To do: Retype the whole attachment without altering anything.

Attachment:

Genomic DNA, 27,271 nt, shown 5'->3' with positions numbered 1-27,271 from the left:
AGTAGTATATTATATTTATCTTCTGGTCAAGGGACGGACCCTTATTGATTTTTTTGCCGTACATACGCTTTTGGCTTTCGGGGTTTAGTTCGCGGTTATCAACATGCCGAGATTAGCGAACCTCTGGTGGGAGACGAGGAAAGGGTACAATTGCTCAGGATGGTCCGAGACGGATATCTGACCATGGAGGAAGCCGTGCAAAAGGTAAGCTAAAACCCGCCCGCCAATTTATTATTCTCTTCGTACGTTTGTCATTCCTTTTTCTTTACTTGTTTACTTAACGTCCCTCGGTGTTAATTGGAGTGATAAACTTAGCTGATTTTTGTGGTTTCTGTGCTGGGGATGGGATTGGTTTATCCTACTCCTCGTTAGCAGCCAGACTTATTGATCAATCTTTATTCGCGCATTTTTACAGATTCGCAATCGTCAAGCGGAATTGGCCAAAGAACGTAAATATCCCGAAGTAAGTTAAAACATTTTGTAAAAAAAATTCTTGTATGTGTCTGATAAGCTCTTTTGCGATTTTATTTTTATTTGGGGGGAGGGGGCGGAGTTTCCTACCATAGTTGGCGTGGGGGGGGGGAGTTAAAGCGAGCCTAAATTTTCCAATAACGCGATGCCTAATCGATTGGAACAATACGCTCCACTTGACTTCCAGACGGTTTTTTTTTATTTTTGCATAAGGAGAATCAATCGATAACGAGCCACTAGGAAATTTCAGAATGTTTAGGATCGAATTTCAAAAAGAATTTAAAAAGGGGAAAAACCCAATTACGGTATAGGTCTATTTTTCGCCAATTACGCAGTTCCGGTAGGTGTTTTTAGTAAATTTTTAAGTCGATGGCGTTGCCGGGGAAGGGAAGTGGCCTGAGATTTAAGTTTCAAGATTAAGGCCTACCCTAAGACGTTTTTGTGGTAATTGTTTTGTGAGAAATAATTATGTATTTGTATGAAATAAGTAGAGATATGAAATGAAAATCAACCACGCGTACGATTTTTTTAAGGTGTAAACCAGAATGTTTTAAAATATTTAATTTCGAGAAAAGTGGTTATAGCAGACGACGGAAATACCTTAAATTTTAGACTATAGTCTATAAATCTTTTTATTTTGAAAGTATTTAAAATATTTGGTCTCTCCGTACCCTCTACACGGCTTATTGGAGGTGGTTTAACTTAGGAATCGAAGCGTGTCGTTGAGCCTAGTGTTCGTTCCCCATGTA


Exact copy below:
Genomic DNA, 27,271 nt, shown 5'->3' with positions numbered 1-27,271 from the left:
AGTAGTATATTATATTTATCTTCTGGTCAAGGGACGGACCCTTATTGATTTTTTTGCCGTACATACGCTTTTGGCTTTCGGGGTTTAGTTCGCGGTTATCAACATGCCGAGATTAGCGAACCTCTGGTGGGAGACGAGGAAAGGGTACAATTGCTCAGGATGGTCCGAGACGGATATCTGACCATGGAGGAAGCCGTGCAAAAGGTAAGCTAAAACCCGCCCGCCAATTTATTATTCTCTTCGTACGTTTGTCATTCCTTTTTCTTTACTTGTTTACTTAACGTCCCTCGGTGTTAATTGGAGTGATAAACTTAGCTGATTTTTGTGGTTTCTGTGCTGGGGATGGGATTGGTTTATCCTACTCCTCGTTAGCAGCCAGACTTATTGATCAATCTTTATTCGCGCATTTTTACAGATTCGCAATCGTCAAGCGGAATTGGCCAAAGAACGTAAATATCCCGAAGTAAGTTAAAACATTTTGTAAAAAAAATTCTTGTATGTGTCTGATAAGCTCTTTTGCGATTTTATTTTTATTTGGGGGGAGGGGGCGGAGTTTCCTACCATAGTTGGCGTGGGGGGGGGGAGTTAAAGCGAGCCTAAATTTTCCAATAACGCGATGCCTAATCGATTGGAACAATACGCTCCACTTGACTTCCAGACGGTTTTTTTTTATTTTTGCATAAGGAGAATCAATCGATAACGAGCCACTAGGAAATTTCAGAATGTTTAGGATCGAATTTCAAAAAGAATTTAAAAAGGGGAAAAACCCAATTACGGTATAGGTCTATTTTTCGCCAATTACGCAGTTCCGGTAGGTGTTTTTAGTAAATTTTTAAGTCGATGGCGTTGCCGGGGAAGGGAAGTGGCCTGAGATTTAAGTTTCAAGATTAAGGCCTACCCTAAGACGTTTTTGTGGTAATTGTTTTGTGAGAAATAATTATGTATTTGTATGAAATAAGTAGAGATATGAAATGAAAATCAACCACGCGTACGATTTTTTTAAGGTGTAAACCAGAATGTTTTAAAATATTTAATTTCGAGAAAAGTGGTTATAGCAGACGACGGAAATACCTTAAATTTTAGACTATAGTCTATAAATCTTTTTATTTTGAAAGTATTTAAAATATTTGGTCTCTCCGTACCCTCTACACGGCTTATTGGAGGTGGTTTAACTTAGGAATCGAAGCGTGTCGTTGAGCCTAGTGTTCGTTCCCCATGTA